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An All-Girl Princess Prom

Students at a Michigan school come together to organize a unique prom.


By the time Tharima Ahmed got to be a senior at Hamtramck High, in a culturally diverse neighborhood in Detroit, Michigan, she had some definite ideas about a prom. Ahmed, a 17-year-old Bangladeshi American, and her circle of girlfriends thought of a novel way to have a prom of their own yet still follow their religious beliefs by creating a girls-only event.

In the United States, a prom refers to a formal dance for secondary school students. The prom is typically a co-ed, boy-asks-girl-on-a-date occasion that is attended by upperclassmen in the spring. Groups of young couples often have dinner at a restaurant before going to the dance. The prom is a rite of passage for many American teenagers as they prepare to go to college or begin a career.

Ahmed and her friends had dreamed of organizing a prom throughout their freshman, sophomore and junior years. In September 2011, at the start of their senior year in secondary school, Ahmed began to get serious about enacting a plan.

She brought together girls from several classes to discuss an all-girl prom. Their ethnic backgrounds included Bangladeshi, Polish, Yemeni, Bosnian and Palestinian. Some were Muslims, like Ahmed. The committee was dubbed “Princess Project 2012,” and the prom theme was “Once Upon a Dream.”

Deciding on the committee name and the theme was where the easy part ended. Next, the girls had to get permission from the school and their parents, raise money to rent a hall, decide about the decorations and contract with a local restaurant to cater the prom—all during a busy academic year.

Hamtramck is a town of about 22,500 whose original settlers were the waves of Middle Eastern and Eastern European immigrants who arrived during the 1920s and ’30s. Situated in the middle of Detroit, Hamtramck is the home of the auto industry, which provided jobs and a stable community for the newcomers. In 2010, the city’s foreign-born population stood at more than 40 percent, making it Michigan’s most internationally diverse city.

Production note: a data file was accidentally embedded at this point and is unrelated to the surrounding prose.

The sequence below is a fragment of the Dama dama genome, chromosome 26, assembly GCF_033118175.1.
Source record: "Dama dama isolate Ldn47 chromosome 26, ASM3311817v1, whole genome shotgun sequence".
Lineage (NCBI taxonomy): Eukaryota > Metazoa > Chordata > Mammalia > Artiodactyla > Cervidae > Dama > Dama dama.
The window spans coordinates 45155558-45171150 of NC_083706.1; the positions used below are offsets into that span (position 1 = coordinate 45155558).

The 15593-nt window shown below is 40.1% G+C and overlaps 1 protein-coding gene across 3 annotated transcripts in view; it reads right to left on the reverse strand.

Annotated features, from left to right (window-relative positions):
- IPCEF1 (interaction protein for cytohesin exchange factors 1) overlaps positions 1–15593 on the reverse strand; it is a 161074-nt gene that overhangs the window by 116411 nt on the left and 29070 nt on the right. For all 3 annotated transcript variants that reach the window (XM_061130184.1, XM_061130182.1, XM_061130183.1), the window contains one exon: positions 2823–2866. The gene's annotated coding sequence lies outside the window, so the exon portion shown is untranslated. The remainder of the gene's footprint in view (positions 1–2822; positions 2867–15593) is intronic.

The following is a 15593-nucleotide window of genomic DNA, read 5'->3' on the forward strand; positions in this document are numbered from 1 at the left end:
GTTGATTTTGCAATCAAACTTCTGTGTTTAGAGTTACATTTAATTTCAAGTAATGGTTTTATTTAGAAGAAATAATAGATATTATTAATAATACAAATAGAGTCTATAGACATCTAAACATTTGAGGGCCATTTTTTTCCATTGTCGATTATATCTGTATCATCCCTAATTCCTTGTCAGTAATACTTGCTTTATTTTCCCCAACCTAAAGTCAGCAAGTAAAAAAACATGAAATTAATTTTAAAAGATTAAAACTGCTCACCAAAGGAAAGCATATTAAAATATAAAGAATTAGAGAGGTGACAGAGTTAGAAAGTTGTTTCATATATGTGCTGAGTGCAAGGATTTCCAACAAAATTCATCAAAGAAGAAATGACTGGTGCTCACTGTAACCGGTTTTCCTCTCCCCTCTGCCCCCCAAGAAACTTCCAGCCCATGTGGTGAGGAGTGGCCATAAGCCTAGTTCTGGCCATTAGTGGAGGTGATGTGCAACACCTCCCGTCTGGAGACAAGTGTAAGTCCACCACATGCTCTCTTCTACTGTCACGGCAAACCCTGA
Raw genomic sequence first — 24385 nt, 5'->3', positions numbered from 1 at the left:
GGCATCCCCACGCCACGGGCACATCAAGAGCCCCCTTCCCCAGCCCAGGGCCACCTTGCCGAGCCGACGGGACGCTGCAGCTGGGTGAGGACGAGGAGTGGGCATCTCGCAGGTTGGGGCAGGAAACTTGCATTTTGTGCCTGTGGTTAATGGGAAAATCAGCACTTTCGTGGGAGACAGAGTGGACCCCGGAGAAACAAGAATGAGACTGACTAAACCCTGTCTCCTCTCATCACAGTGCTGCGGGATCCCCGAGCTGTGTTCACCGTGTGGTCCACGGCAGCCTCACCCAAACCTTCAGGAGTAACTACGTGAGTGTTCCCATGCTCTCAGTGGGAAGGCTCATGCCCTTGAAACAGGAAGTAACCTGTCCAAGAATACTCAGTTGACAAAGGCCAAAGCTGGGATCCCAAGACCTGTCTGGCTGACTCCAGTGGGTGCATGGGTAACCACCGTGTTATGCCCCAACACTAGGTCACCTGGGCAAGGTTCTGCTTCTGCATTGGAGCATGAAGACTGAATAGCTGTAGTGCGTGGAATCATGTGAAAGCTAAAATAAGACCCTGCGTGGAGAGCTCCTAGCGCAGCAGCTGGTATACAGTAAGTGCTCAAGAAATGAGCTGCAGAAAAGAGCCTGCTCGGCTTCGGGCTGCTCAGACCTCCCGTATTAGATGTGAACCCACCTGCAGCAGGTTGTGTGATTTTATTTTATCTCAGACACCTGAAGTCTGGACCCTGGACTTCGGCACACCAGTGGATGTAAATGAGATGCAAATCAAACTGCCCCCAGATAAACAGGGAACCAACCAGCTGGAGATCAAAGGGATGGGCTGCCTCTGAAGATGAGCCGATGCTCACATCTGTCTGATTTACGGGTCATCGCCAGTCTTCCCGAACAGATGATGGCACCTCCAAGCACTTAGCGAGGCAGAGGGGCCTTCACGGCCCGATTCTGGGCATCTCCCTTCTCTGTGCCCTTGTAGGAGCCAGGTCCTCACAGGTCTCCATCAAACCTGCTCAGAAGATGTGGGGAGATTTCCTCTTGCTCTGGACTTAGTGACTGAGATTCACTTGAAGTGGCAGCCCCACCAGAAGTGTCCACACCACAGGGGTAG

It is a city that embraced Ahmed’s plan. By early December 2011, the Hamtramck High girls were raising money by asking fellow students to pay a little extra money for the snacks the school sold “for the Princess Project.” The organizing committee also held bake sales, sent “candygrams,” sold freshly made pretzels and held other fundraisers to pay for the food, decorations and rental of the hall.

Hamtramck’s principal, Rebecca Westrate, along with several of the school’s teachers and advisers, supported the all-girl prom throughout the planning process as school sponsors.

When asked about how the boys in her class felt about the all-girl prom, Ahmed says they respected her and the other girls for making their own dream come true.

That dream came true on a night in late April when Ahmed and 120 of her friends entered the hall. Some of the girls were students from other grades and some were non-Muslims. Some were graduates who had not gone to their own school proms.

The “Princess Project 2012” theme was carried out in a fountain that lighted up and glowed with pink liquid. Pink and lavender flower decorations encircled the hall’s architectural columns, and desserts were lavishly enrobed with pink and white icing. The girls admired each other’s finery, from shoes and prom dresses to hairstyles and makeup. And they danced.

Tables of food, bought and donated, included hummus, stuffed grape leaves, shish kafta, fattoush salad, spinach and meat pies, rice and pita bread, much of it catered from the Royal Kabob, a local restaurant.

“So many of my friends couldn’t say enough about how much they were enjoying the evening,” Ahmed said afterward. To cheers and congratulations, she was pronounced Senior Queen of the prom royalty during the festivities.

Ahmed plans to use her entrepreneurial and organizational gifts at Wayne State University in Detroit, where she will study business. Although Hamtramck High’s student body held its regular co-ed prom at the end of May, there are rising sophomore, junior and senior girls already planning for the Princess Project 2013.

 


Chandley McDonald is a U.S. State Department writer and editor.